Some Phish geeks like to argue about which member is the weakest link. Since Hampton '09 we've been trying to pin the blame on everybody except Mike for why the band is still playing catch-up. For pretty much all of 2009, it was Trey, with his painful whale tones, generic Deadish songwriting and butterfingers. As he began to slowly regain control of the band over the course of summer 2010, the blame fell on Fishman, blowing transitions and being generally uncreative. But he seemed to go through a rebirth prior to fall tour, and suddenly Page was the scapegoat, never taking the lead on jams, seemingly blundering around in the dark oftentimes as Trey and Mike developed themes in tandem that cried out for some piano or organ integration. Make no mistake: they each had incredible nights on every leg of every tour, but there’s no denying some slumps.
After the first couple of songs of Summer Tour 2011, it was clear that no blame could be laid on Page; the guy was killing it, turning normally boring tracks like "Poor Heart" and "Funky Bitch" into blazing piano and organ showcases, and an increasing obsession with his electric piano has led to, among other things, an outstanding cover of Led Zeppelin's "No Quarter" Wednesday night. Not only that, he has been instrumental in every one of the tour's many standout jams, communicating wordlessly with Mike and Trey and crafting the old three-part melodic soundscapes that made us all Phishheads to begin with. Perhaps finally, there is nobody holding anybody back any more?
Nope, it's Fish. And let me qualify that by assuring you that he is playing his butt off, far and away one of the greatest rock drummers on Earth. But even in the sublime moments of DTE and Blossom, the other three fellas had to TEAR Fishman away from the natural beat of the song. His consistency is amazing, and he is a creative fill animal. It's just that if he'd let loose a little and allow himself to depart sooner from the structure of the song, there would be even more crazy shit going down. There's no easier way to change the shape of a jam than for Fish to throw in just a quick counter-rhythmic stutter; he used to do it all the time, and in doing so, sparked some of the most awe-inspiring improvisational journeys of Phish's career. Nowadays he often seems to have blinders on.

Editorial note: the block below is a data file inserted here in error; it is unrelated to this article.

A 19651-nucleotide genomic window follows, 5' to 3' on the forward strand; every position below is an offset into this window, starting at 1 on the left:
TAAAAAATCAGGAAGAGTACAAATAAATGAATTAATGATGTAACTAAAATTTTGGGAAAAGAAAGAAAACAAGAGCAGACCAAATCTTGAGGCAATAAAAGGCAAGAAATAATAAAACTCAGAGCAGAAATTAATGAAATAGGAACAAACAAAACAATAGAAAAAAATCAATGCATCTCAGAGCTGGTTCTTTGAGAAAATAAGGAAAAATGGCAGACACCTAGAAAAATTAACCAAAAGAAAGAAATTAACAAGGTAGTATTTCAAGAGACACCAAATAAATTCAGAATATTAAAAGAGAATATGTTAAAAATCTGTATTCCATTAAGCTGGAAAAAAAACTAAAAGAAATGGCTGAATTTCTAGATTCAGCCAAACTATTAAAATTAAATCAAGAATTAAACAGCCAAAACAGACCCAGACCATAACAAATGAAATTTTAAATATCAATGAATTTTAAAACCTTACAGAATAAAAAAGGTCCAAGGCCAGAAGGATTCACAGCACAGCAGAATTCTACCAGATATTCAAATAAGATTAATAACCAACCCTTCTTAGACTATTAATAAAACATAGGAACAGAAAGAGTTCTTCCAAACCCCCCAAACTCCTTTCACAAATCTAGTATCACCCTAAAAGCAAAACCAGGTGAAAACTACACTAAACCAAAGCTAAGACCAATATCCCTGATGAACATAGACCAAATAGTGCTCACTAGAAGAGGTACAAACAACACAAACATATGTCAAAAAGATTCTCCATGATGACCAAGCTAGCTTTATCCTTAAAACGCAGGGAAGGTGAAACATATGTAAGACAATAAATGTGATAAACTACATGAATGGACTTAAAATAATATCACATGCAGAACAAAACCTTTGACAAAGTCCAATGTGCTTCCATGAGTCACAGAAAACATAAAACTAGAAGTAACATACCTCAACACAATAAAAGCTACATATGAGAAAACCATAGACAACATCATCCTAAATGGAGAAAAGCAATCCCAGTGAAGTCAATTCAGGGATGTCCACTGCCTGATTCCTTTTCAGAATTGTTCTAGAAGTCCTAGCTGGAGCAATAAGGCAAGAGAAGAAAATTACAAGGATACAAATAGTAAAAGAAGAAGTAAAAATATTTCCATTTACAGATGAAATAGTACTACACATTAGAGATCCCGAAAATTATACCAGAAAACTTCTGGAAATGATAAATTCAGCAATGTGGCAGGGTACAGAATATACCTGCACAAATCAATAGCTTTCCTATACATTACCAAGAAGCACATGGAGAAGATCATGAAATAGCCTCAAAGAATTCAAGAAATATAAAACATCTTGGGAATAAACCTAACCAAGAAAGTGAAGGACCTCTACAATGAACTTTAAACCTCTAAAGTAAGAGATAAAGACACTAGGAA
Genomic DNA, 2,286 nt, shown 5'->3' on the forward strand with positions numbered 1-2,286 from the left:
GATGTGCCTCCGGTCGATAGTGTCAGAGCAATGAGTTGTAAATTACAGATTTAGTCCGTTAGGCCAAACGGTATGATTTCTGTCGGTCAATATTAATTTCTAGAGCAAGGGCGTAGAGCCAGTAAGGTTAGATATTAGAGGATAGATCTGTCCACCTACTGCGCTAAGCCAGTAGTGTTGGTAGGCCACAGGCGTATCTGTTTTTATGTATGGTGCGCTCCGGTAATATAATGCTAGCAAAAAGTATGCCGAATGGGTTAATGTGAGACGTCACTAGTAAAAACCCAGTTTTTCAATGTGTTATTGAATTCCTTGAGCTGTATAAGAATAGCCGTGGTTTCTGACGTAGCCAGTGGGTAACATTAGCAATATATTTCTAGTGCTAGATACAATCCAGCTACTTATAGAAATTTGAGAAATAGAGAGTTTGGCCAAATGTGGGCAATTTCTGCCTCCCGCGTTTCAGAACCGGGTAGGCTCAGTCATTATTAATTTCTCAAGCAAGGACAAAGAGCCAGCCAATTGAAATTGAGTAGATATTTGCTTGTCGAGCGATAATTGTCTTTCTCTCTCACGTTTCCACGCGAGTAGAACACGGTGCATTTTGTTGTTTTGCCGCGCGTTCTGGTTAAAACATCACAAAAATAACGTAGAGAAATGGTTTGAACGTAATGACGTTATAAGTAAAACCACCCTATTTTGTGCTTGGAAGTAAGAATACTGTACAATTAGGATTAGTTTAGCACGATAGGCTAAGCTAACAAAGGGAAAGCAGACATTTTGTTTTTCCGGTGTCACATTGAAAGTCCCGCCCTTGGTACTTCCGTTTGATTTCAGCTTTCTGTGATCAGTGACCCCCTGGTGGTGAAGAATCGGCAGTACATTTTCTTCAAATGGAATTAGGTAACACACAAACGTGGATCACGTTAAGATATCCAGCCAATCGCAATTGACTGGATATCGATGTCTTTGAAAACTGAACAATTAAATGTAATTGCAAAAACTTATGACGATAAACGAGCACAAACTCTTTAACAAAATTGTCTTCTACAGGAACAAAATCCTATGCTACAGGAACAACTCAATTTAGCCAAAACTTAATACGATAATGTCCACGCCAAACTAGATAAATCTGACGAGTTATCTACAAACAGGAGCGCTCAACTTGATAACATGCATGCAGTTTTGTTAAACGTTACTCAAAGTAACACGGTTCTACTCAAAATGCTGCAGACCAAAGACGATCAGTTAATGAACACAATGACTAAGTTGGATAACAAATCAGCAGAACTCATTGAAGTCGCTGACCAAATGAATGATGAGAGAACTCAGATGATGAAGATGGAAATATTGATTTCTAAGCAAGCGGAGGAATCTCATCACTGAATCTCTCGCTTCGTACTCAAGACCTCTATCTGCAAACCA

The miracle is what they've accomplished as a band even considering Fish's stubbornness. Once he catches on that yes, we're taking this thing for a ride, he is incredibly smooth on the uptake, and imaginative to boot, but it's taking him too long, and when the other guys aren't quite up to par on the creative front, they could really use that old spark.
For instance, the first-set “Bathtub Gin” at Riverbend is one of the better versions of the modern era, but imagine if Fish had jumped onto the burbling groove Mike and Page were riding in the middle of the jam; maybe Trey wouldn’t have felt the need to rock-star his way out of it so quickly. Perhaps Bob Weaver could’ve subtly shifted the sublime outro jam of “Fee” into something even more sustainable. Perhaps in Trey’s uninspired moments during the “Crosseyed & Painless” jam, Mr. Greasy Fizeek could have altered the rhythmic texture and led the band on an extended abstract journey.
Sadly, after Jon did surrender to the mesmerizing angular pulse that the band crafted out of an otherwise typical “Crosseyed, Trey wasted little time wedging a square “Light” into a round hole. I wouldn’t call it awful, but it sure seemed like that “Crosseyed” jam was about to get punishingly weird, and that’s what I crave. In even less kosher fashion, Trey crammed “Boogie On Reggae Woman” into a really promising “Light” jam, but at least he let that one get awesome first. Shame on me for dwelling on what didn’t happen, but this was basically the end of any crazy improvisational potential for the set.
Thankfully, there’s way more good about this show than bad. All I really needed was the deep, slippery “Gin”, the virtually-perfect “Mound”, the heavenly “Reba”, the first not-awful “Taste” since like 1998, the killer ambient jam out of “Fee” leading smoothly into “Backwards Down The Number Line”, and that’s just the first set. Could there ever really be a bad show whose second set starts “Carini”>”Tweezer”? Not only is it a brilliant rhythmic match for a segue, the “Tweezer” is of the increasingly-rare, real-live variety. Brilliant moments in all four second-set excursions, including a legit instrumental jam in “You Enjoy Myself”; not sure there had previously been one performed by Phish 3.0.All in all, a brilliant show, coming on the heels of two other brilliant shows, inside a tour that has only had one stinker up to this point. Sure, maybe the band will get even better than this, more consistent, more together, more creative (drummer or otherwise), but who knows? It could flame out at any time, and it is as good now as it.has.ever.been. Hint, hint.